I only took “big time” photos.  I only took big scenery pictures and not much else.  No food.  I repeat: no food!  I also didn’t get many other details.  Big scenery pictures are great, but it’s very useful to have other bits to break up the pages and to show other people things you saw.

I mean, I didn’t even get a picture of the boat we took on our Na Pali Coast tour in Hawaii!  Or the speakeasy we ate at in New York that has since closed down and is trying to reopen!

I need to do a better job telling the stories.  Vacation layouts are hard.  There’s so much to include and I don’t want to do a mega-scrapbook for each one.  I do have vacation photobooks, but I still want the scrapbook layouts to have a lot of pictures.  That doesn’t leave a lot of room for the smaller interesting stories.

I showed Central Park but didn’t add the detail that it was windy and all the couples in rowboats were getting blown into the bushes (it was really funny).

Does the story about our crazy bus ride across rural China and being accosted by cab drivers deserve its own space?  Is it better to leave some stories to oral tradition?  I’m still debating about the right balance here.

I can’t capture everything in my scrapbook, I’ve long accepted that.  But I want to capture the “right” things but I’m not 100% sure what those are.

Have you scrapbooked big vacations before?  What have you learned?

Photos from Antarctica

Iceberg Alley near Port Charcot, Antarctica by Natalie Parker

I’m wading through all the photos from our trip, deep in my post-vacation organization process.  Mr. P handled the camera for a lot of the time and used the continuous shutter release feature (not wanting to miss any penguin moments), so when he pushed down the button it took 2-3 shots.  I’m carefully choosing the best of each.

First up:  create a slideshow on a DVD for visiting relatives.  Next:  put together a photobook.  Eventually, eventually, I’ll figure out a way how to scrapbook this all.  We had 2 days at sea, 5 days of landings with 2 locations a day, then 2 days back.  Let’s not even start on our time in South America, I’m barely through those photos.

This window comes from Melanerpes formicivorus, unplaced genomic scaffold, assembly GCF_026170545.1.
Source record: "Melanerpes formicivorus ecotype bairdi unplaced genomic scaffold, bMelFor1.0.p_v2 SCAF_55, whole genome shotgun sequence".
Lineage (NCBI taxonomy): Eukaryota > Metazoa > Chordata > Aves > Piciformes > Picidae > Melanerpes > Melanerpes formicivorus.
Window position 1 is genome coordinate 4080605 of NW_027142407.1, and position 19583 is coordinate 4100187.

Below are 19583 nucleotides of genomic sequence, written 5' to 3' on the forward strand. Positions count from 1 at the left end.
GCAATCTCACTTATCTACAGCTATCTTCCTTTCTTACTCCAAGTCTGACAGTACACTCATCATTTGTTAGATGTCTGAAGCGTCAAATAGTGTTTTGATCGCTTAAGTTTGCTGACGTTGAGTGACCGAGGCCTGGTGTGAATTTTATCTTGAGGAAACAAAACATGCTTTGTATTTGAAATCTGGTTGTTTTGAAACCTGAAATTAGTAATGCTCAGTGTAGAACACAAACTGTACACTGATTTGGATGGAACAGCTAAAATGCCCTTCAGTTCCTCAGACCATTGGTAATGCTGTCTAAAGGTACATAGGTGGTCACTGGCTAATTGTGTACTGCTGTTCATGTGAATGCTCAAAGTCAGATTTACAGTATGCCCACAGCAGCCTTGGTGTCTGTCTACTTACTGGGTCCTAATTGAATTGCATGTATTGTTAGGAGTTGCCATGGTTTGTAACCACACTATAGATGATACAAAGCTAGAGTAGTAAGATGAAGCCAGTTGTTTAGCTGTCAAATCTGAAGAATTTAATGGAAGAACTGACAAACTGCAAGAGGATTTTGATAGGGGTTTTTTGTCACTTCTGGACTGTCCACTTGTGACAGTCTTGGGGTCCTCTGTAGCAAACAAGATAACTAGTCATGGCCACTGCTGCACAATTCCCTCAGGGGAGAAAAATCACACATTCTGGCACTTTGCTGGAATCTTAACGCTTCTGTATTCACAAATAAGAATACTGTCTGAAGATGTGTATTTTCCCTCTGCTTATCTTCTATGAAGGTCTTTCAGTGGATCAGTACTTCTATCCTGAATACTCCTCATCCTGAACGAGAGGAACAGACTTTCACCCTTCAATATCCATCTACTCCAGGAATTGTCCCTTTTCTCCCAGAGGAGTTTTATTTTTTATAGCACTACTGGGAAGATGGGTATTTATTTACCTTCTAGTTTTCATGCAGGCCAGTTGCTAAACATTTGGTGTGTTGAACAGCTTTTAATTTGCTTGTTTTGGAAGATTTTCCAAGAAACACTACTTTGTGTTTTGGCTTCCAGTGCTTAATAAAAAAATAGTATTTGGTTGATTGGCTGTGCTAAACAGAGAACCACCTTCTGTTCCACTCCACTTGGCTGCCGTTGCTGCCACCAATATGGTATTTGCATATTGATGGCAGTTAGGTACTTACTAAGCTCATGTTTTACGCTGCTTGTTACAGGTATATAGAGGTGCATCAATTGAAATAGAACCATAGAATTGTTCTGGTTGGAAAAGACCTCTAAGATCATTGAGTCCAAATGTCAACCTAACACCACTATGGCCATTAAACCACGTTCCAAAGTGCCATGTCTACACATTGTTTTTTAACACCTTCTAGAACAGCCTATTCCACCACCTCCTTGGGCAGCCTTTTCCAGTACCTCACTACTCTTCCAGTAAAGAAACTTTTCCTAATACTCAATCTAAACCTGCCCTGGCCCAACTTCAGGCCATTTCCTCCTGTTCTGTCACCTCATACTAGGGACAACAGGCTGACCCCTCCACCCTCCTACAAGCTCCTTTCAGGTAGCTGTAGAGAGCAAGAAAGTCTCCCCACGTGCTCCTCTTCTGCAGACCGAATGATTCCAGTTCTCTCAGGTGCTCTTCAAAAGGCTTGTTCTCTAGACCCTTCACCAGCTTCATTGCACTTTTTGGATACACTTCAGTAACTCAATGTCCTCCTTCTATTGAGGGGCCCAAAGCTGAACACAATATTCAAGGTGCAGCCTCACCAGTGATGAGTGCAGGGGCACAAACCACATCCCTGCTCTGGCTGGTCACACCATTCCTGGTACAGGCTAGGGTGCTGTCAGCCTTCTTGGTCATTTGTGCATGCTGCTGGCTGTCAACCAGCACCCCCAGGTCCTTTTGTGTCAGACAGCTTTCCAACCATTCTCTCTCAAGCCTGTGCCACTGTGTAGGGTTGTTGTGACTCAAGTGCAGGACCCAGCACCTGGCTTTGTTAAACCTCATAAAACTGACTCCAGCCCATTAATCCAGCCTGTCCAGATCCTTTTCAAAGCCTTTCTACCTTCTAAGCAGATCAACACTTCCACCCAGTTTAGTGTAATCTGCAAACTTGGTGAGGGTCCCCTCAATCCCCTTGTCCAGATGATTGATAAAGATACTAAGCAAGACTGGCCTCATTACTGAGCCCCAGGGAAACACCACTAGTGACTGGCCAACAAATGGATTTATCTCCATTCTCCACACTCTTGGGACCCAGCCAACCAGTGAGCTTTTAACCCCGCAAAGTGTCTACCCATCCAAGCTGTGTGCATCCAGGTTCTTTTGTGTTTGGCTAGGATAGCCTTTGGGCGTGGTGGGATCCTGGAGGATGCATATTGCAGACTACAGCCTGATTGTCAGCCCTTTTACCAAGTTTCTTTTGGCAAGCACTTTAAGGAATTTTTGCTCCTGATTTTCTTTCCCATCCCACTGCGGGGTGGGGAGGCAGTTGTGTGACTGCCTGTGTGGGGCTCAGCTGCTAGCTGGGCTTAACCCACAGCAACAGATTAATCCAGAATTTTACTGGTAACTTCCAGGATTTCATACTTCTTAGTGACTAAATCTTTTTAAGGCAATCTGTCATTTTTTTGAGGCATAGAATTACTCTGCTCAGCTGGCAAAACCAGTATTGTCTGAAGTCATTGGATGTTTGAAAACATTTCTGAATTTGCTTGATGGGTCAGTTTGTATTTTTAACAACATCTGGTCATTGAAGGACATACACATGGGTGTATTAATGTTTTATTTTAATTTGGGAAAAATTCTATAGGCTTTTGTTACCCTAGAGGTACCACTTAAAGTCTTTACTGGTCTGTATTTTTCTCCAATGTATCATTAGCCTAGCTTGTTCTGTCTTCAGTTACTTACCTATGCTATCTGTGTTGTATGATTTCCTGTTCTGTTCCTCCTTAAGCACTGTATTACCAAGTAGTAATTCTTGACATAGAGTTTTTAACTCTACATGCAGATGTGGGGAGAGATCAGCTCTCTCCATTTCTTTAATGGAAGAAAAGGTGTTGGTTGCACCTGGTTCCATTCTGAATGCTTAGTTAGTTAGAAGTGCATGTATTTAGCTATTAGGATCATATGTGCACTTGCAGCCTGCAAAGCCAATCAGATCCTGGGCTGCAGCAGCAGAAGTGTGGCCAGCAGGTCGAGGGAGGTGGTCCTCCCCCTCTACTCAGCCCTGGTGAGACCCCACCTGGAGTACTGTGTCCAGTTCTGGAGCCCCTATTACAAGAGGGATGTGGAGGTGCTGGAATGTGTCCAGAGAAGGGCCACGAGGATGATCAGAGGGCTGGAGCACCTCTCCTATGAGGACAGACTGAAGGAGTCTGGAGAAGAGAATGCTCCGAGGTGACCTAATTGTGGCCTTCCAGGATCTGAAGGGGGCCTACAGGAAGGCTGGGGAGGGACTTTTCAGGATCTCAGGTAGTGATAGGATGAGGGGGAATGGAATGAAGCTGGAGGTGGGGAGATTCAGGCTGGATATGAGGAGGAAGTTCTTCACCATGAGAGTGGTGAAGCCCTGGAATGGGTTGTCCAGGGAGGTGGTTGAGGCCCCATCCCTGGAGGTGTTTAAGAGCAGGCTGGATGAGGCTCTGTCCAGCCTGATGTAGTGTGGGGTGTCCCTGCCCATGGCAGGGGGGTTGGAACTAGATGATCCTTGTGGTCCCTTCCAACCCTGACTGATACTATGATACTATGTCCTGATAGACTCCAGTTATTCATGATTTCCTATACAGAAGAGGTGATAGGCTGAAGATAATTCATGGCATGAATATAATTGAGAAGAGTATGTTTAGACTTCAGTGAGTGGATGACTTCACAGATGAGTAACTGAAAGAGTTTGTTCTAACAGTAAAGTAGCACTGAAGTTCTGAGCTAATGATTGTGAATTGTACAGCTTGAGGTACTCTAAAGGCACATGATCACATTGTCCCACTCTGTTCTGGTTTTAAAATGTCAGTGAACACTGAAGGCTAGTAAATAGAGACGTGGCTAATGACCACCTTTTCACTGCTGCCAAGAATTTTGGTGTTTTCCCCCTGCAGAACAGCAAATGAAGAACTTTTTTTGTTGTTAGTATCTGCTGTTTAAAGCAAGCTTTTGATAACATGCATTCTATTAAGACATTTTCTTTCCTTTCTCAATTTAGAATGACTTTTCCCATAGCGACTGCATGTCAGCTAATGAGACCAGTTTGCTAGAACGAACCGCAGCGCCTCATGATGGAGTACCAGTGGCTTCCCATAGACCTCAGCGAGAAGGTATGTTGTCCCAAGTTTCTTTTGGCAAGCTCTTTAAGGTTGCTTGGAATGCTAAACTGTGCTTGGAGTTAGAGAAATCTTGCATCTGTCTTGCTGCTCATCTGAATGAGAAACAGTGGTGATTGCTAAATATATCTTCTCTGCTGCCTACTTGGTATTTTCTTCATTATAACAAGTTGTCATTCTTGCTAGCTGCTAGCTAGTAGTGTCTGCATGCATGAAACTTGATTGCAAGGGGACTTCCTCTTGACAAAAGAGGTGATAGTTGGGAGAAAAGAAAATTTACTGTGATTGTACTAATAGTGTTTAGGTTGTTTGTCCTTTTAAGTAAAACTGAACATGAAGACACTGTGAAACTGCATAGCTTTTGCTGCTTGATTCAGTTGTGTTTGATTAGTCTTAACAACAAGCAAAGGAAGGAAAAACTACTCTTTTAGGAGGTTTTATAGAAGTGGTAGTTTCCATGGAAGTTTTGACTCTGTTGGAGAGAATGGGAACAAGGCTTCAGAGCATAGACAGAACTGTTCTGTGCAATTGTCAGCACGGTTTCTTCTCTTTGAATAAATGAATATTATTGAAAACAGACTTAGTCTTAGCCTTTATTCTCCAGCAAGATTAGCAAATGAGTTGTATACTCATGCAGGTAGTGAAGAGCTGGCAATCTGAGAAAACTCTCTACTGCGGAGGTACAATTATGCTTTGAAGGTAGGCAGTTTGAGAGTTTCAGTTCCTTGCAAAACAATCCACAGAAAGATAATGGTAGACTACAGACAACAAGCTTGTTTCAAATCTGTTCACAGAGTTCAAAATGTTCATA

And of course, one of my priorities is picking out some favorites to share with you!  Enjoy!

Antarctica by Natalie Parker 2Antarctica by Natalie Parker 3Antarctica by Natalie Parker 4Antarctica by Natalie Parker 5Antarctica by Natalie Parker 6Antarctica by Natalie Parker 7Antarctica by Natalie Parker 8Antarctica by Natalie Parker 9Antarctica by Natalie Parker 10Antarctica by Natalie Parker 11Antarctica by Natalie Parker 12Antarctica by Natalie Parker 13

Taking Photos in Museums

On taking photos in museums by Natalie ParkerI’ve been showing you my New York vacation scrapbook pages, a lot of which feature some bad museum pictures.  It’s been 8 years since that trip and I’ve visited many more museums with my camera.  Here is what I learned:

Take Just a Few Photos: No one wants to see photos of what I saw in a museum unless it’s a rare circumstance.  I take a few photos to convey the experience, not to document exactly what I’m seeing.

What do I mean by that?  I didn’t try and get the best picture of Monet’s waterlilies at the Orangerie.  Instead, I snapped a couple photos of Mr. P contemplating them.  I can show how the visit felt, the curvature of the room, and it helps me remember the time Mr. P spent taking in the paintings.

On taking photos in museums by Natalie ParkerI’ll snap a few photos of objects or paintings just to use in my scrapbook later.  If I can, I’ll try and get the sign outside the museum.  Other than that, I’m at the museum to enjoy it, not document the heck out of it.

I’ve learned not to ever use a flash in a museum.  If I can’t get a good photo without it, I don’t get one.

Follow the Rules: This always bugs me so listen up!  If you are carrying a camera it is your responsibility to know the photography rules of the place you are visiting, period.  Some museums allow photographs, some don’t.  Most don’t allow flash photography.  If you don’t know how to turn off your flash, don’t take the picture.  If photography is not allowed, then no pictures, not even with your phone.

When Mr. P and I visited the Valley of the Kings, we couldn’t bring cameras inside the gates.  I was bummed because I at least wanted to get pictures outside the tombs in the Valley.  Our guide told us flash photography really damages the paintings inside the tombs and too many people used their flashes, claiming that it was an accident or they didn’t know how to turn it off.  Result? No cameras for anyone in the Valley of the Kings, not even outside the tombs.

The photo at the beginning of this post is of the Mona Lisa in the Louvre.  I snapped a couple pictures of the painting when we got there, then went back right before lunch to capture the melee.

A Wedding with My Cell Phone

Wedding with Cell Phone by Natalie ParkerI went to a wedding recently and decided to take only my cell phone.  The truth is I didn’t want to carry a big purse for the DSLR, I wanted to carry a small clutch.

I see tons of people get great phone pictures and figured, what the hell, phone pictures it is!

The verdict?  Meh.  I got a couple of good photos but a bunch of them weren’t great quality as the phone doesn’t shoot well in low light.  Still, I don’t want to be that-person-who-isn’t-the-wedding-photographer running around to get pictures.  I also only really need/like a handful of pictures, not the jillion I’d take with a DSLR.  It makes me wonder whether I should carry a point-and-shoot to these things?

Ha, I can only imagine the look Mr. P would give me if I said I needed another camera.  I may have to carry around my old one.  Now to go see if it fits in my clutch . . .